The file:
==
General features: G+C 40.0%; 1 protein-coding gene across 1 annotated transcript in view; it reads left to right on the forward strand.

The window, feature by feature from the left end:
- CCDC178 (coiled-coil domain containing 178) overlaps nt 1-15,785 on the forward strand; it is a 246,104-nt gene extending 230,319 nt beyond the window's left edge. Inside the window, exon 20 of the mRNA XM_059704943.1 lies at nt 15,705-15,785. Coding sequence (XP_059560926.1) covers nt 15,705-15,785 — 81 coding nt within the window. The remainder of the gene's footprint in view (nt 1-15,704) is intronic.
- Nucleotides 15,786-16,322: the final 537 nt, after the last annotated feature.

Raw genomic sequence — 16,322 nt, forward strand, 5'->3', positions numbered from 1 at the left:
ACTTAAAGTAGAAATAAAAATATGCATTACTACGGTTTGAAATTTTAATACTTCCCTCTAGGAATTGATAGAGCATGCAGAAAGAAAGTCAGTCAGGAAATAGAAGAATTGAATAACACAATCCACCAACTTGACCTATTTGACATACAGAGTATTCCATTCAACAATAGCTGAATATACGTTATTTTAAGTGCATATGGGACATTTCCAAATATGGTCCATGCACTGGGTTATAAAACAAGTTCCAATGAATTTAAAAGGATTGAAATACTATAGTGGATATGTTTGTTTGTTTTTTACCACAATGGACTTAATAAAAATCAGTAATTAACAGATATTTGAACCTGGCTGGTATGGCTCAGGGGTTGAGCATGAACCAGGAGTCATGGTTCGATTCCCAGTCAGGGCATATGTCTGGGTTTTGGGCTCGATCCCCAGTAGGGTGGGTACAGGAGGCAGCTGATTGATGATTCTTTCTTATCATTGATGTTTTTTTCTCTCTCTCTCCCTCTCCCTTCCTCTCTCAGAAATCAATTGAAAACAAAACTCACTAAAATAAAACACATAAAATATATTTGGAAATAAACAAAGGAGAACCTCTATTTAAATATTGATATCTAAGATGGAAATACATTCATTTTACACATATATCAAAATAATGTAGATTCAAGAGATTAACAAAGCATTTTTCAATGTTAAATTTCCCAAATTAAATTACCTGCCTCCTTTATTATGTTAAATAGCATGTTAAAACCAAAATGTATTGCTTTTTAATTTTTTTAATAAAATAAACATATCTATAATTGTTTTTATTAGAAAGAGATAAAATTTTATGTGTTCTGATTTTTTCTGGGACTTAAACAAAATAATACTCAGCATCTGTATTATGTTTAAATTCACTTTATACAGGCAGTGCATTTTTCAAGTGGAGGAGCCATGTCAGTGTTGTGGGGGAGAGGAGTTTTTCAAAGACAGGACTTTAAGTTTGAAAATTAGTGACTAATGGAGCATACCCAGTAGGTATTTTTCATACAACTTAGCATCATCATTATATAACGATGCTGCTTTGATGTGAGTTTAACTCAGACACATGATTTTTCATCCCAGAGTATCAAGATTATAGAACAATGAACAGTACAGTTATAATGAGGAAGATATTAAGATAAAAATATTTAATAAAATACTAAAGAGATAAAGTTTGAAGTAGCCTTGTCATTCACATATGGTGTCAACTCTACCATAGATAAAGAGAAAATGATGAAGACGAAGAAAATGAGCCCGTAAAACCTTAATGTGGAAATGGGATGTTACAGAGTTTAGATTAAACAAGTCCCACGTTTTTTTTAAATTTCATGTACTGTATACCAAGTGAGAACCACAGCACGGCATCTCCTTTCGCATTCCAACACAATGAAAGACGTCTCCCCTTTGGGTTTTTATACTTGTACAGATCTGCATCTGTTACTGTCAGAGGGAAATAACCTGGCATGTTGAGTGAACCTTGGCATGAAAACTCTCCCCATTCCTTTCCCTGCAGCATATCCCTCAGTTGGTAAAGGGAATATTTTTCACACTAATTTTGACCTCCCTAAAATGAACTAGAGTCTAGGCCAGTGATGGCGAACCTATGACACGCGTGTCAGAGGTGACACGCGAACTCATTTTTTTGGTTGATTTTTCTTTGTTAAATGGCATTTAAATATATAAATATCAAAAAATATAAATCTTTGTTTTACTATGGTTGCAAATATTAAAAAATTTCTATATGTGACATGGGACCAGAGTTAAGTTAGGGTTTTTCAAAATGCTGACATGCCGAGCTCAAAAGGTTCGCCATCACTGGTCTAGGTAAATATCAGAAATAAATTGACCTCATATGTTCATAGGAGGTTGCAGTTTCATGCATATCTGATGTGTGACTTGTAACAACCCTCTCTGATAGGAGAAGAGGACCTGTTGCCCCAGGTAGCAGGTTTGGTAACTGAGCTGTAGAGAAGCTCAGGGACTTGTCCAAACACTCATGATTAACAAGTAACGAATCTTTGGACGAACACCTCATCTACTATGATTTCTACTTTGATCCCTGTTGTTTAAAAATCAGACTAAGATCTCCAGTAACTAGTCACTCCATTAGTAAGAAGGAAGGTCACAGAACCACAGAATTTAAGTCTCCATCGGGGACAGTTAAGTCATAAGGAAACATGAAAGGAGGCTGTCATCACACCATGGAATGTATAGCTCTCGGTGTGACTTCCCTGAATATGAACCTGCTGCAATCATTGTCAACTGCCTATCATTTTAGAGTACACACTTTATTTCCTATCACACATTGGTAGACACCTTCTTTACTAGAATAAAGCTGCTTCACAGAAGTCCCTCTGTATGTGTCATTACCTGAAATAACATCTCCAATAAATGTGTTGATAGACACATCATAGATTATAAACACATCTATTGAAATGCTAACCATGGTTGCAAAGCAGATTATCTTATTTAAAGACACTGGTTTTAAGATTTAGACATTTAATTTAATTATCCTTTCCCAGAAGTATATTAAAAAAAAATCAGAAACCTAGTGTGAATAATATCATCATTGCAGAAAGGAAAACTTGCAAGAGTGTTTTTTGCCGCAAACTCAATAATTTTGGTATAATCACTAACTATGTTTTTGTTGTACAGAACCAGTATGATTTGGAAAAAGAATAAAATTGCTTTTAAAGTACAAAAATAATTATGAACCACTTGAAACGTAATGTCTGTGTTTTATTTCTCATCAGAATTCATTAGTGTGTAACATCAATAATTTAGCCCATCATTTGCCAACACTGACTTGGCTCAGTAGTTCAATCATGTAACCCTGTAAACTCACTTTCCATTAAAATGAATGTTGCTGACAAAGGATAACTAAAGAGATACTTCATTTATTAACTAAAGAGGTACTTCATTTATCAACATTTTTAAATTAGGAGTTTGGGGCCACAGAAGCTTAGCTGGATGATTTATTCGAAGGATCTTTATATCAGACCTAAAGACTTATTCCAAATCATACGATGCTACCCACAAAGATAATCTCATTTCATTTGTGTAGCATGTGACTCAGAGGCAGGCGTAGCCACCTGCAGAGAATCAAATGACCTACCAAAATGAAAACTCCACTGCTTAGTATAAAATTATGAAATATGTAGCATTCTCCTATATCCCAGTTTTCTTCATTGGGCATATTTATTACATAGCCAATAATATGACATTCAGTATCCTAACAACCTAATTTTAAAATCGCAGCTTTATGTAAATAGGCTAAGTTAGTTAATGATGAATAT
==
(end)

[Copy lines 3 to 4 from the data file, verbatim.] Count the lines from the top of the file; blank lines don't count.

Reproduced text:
- CCDC178 (coiled-coil domain containing 178) overlaps nt 1-15,785 on the forward strand; it is a 246,104-nt gene extending 230,319 nt beyond the window's left edge. Inside the window, exon 20 of the mRNA XM_059704943.1 lies at nt 15,705-15,785. Coding sequence (XP_059560926.1) covers nt 15,705-15,785 — 81 coding nt within the window. The remainder of the gene's footprint in view (nt 1-15,704) is intronic.
- Nucleotides 15,786-16,322: the final 537 nt, after the last annotated feature.